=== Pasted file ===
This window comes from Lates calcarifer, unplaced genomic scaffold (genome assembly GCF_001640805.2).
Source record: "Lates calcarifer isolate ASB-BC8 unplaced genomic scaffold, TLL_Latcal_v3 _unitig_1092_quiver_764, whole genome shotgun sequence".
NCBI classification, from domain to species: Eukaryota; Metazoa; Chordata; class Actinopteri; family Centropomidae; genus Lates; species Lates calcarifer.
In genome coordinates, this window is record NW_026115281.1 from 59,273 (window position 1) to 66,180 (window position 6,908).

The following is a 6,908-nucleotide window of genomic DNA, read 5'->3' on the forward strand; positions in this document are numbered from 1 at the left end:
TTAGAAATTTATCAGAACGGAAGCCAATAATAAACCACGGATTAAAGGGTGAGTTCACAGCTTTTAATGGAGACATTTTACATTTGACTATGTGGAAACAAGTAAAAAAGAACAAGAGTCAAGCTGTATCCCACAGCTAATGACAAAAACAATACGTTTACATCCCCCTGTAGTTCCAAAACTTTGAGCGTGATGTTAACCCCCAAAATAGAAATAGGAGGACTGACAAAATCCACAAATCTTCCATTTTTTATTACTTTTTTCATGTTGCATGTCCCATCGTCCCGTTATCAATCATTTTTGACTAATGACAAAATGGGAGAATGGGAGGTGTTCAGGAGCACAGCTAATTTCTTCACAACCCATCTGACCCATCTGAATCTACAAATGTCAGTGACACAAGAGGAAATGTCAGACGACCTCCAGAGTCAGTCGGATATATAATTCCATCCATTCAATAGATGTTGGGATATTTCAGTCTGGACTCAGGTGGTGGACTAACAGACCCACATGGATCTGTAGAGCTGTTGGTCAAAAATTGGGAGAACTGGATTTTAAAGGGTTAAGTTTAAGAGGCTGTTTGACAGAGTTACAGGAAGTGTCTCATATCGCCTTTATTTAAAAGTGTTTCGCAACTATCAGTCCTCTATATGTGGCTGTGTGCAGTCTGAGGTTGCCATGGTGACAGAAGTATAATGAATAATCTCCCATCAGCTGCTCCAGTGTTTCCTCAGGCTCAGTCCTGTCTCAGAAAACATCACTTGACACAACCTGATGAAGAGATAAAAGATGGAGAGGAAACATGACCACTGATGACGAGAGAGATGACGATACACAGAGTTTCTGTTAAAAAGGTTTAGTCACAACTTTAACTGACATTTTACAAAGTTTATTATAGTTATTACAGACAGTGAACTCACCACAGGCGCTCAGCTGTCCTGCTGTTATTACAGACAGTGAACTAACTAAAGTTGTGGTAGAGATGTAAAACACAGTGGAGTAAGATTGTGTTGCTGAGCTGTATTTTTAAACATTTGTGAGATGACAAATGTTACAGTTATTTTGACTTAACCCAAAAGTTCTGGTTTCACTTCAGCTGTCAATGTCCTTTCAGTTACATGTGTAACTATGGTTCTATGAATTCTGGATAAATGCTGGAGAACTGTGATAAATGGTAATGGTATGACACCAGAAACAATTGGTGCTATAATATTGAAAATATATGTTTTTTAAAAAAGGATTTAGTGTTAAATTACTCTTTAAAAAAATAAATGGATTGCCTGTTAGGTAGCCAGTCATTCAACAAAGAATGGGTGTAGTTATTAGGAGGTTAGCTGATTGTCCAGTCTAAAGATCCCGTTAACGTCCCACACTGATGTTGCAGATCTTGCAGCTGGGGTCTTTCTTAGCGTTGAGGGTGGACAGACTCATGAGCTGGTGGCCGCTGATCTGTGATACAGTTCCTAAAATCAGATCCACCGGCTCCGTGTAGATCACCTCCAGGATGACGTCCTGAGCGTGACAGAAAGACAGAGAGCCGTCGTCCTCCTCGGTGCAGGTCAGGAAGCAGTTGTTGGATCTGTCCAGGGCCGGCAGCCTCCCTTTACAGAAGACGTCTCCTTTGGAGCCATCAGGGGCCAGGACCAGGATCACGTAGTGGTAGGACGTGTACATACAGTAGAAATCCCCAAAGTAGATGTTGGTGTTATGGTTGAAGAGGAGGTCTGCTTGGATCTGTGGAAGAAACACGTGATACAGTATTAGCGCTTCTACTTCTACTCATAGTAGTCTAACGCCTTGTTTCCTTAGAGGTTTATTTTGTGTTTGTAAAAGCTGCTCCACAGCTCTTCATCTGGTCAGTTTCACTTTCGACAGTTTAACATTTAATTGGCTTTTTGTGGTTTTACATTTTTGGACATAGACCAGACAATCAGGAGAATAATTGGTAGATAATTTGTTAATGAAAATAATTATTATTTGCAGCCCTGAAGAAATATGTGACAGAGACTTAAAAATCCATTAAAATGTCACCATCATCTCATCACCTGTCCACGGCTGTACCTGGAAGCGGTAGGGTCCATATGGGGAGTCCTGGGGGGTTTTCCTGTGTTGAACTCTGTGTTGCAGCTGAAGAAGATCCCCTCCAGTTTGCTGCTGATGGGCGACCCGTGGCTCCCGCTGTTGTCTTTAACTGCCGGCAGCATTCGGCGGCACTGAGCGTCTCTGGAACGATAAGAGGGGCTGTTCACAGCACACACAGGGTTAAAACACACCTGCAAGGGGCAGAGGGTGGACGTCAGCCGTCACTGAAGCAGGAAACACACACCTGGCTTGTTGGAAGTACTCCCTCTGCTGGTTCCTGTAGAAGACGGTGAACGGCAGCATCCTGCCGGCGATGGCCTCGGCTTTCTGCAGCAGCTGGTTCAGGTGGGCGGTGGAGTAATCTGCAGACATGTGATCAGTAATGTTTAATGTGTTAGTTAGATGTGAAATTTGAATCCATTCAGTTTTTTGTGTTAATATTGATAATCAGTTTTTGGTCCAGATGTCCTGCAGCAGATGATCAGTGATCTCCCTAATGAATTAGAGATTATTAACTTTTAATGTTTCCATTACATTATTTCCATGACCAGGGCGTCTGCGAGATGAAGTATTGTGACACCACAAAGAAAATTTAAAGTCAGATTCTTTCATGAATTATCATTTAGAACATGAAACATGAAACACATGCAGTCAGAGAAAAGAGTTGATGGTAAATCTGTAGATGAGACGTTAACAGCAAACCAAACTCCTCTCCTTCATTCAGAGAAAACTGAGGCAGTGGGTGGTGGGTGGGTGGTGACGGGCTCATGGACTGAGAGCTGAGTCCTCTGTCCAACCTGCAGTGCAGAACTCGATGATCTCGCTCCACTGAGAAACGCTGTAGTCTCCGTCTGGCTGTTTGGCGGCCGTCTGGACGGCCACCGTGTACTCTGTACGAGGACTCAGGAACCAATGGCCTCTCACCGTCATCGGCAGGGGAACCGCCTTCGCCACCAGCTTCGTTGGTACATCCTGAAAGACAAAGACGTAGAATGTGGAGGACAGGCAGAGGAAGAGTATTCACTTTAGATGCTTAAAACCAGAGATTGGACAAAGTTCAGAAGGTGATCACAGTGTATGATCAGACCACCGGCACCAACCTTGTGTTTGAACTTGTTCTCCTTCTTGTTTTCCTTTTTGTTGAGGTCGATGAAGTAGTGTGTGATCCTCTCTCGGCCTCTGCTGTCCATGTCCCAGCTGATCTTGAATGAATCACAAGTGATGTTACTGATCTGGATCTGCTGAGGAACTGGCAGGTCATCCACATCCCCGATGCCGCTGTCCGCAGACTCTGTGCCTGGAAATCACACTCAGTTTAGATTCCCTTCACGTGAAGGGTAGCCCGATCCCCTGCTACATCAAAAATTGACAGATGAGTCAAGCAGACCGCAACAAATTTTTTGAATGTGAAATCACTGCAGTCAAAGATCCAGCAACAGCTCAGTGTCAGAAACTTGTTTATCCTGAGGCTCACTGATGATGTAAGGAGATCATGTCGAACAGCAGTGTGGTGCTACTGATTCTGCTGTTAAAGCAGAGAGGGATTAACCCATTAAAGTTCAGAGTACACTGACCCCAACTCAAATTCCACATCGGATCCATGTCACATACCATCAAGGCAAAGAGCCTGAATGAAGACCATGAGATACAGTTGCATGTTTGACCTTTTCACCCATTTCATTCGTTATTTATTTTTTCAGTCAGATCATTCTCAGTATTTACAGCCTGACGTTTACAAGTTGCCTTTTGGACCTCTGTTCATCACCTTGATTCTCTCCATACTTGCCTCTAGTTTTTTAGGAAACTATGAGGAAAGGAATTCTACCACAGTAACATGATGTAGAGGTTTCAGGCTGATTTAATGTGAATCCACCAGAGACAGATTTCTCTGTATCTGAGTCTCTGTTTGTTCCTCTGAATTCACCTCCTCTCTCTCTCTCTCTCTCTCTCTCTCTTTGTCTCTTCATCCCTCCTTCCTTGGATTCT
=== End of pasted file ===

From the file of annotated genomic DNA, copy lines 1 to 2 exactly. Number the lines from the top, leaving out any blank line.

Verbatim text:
This window comes from Lates calcarifer, unplaced genomic scaffold (genome assembly GCF_001640805.2).
Source record: "Lates calcarifer isolate ASB-BC8 unplaced genomic scaffold, TLL_Latcal_v3 _unitig_1092_quiver_764, whole genome shotgun sequence".